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Canada's Anti-Spam Legislation (CASL)

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119 Terms

1

Canada's Anti-Spam Legislation (CASL)

  • the federal law dealing with spam and other electronic threats

  • Companies have to:

    • Obtain your consent

    • Provide identification

    • Provide an unsubscribe mechanism

  • Is difficult to enforce for spammers outside of Canada

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National policy

  • Implemented high tariffs to encourage east to west trade

  • Was used to encourage Canadian to Canadian businesses

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Historical Infrastructure in the Economy

Government built railway to connect the country

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Canada's Mixed economy

  • Economic system in which some allocation of resources is made by the market and some by the government

  • A mixture of capitalism and socialism

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How government affects business

  • Crown corporations

  • Laws and regulations

  • Tax and financial policies

  • Government expenditures

  • Purchasing policies

  • Government services

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Crown corporations

  • Companies owned by the federal or provincial government

    • Provide services not offered by businesses

    • Bail out a major industry in trouble

    • Provide special services not otherwise being provided by private sector

  • Canada Post, OLG, LCBO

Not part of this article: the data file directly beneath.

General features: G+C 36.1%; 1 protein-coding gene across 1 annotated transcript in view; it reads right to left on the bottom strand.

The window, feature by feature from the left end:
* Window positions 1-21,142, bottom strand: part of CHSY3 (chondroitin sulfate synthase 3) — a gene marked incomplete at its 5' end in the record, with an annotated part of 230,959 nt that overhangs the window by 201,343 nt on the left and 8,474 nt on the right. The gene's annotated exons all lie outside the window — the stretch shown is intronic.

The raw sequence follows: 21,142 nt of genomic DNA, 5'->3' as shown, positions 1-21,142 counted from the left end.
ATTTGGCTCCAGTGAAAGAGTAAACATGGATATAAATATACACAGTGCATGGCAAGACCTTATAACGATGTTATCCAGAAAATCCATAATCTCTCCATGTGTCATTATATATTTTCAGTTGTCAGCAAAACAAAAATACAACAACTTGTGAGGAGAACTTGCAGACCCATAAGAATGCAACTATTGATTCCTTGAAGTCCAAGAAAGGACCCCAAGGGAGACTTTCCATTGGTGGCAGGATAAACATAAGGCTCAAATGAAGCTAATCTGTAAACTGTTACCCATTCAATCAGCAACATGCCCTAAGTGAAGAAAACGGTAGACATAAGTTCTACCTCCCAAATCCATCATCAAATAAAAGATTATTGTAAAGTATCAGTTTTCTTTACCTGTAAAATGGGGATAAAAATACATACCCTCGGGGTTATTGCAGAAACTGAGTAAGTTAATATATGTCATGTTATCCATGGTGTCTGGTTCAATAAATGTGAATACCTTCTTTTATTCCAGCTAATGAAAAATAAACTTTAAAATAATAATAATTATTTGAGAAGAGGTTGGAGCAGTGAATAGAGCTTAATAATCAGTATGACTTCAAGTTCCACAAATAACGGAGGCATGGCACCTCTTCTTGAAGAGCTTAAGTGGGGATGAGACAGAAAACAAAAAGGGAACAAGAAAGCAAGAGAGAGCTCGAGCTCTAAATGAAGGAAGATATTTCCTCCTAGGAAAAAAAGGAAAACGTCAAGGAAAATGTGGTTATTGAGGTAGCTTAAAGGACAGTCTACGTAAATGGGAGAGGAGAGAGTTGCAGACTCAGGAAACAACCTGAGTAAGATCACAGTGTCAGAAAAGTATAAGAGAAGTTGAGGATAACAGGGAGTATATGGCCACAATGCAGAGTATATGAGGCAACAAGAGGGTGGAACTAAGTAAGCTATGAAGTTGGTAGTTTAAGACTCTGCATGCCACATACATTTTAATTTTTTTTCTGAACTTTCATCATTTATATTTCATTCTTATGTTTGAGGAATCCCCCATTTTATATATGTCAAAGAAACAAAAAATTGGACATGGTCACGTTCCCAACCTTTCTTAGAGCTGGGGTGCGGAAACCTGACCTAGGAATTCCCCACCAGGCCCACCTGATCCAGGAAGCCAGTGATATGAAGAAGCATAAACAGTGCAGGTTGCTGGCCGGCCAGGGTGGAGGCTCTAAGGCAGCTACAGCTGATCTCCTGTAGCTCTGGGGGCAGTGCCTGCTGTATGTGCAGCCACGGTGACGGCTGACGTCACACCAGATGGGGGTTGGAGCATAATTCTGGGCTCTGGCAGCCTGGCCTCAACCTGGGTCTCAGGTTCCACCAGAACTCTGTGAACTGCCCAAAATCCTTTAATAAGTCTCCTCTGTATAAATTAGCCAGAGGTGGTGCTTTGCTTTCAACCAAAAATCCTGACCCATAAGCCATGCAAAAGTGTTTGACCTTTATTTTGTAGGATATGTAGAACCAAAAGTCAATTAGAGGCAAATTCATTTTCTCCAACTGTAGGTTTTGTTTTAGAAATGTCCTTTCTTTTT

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Privatization

selling publicly owned corporations

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Laws and regulations

  • Created by politicians/Political parties in power who should be considered when laws and regulations are created, modified, approved and implemented

  • Business law refers to rules, statutes, codes, and regulations that are established to provide a framework within which businesses must be conducted AND that are enforceable by court action

  • Federal, provincial, and municipal levels

<ul><li><p>Created by <strong>politicians/Political parties</strong> in power who should be considered when <strong><mark data-color="yellow">laws and regulations are created, modified, approved and implemented</mark></strong></p></li><li><p>Business law refers to <strong><mark data-color="yellow">rules, statutes, codes, and regulations that are established to provide a framework within which businesses</mark></strong><mark data-color="yellow"> </mark>must be conducted AND that are enforceable by court action</p></li><li><p>Federal, provincial, and municipal levels</p></li></ul>
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Deregulation

government withdrawal of laws and regulations that hinder competition

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Competition Bureau

Responsible for the administration and enforcement of a number of acts designed to protect consumers and promote fair competition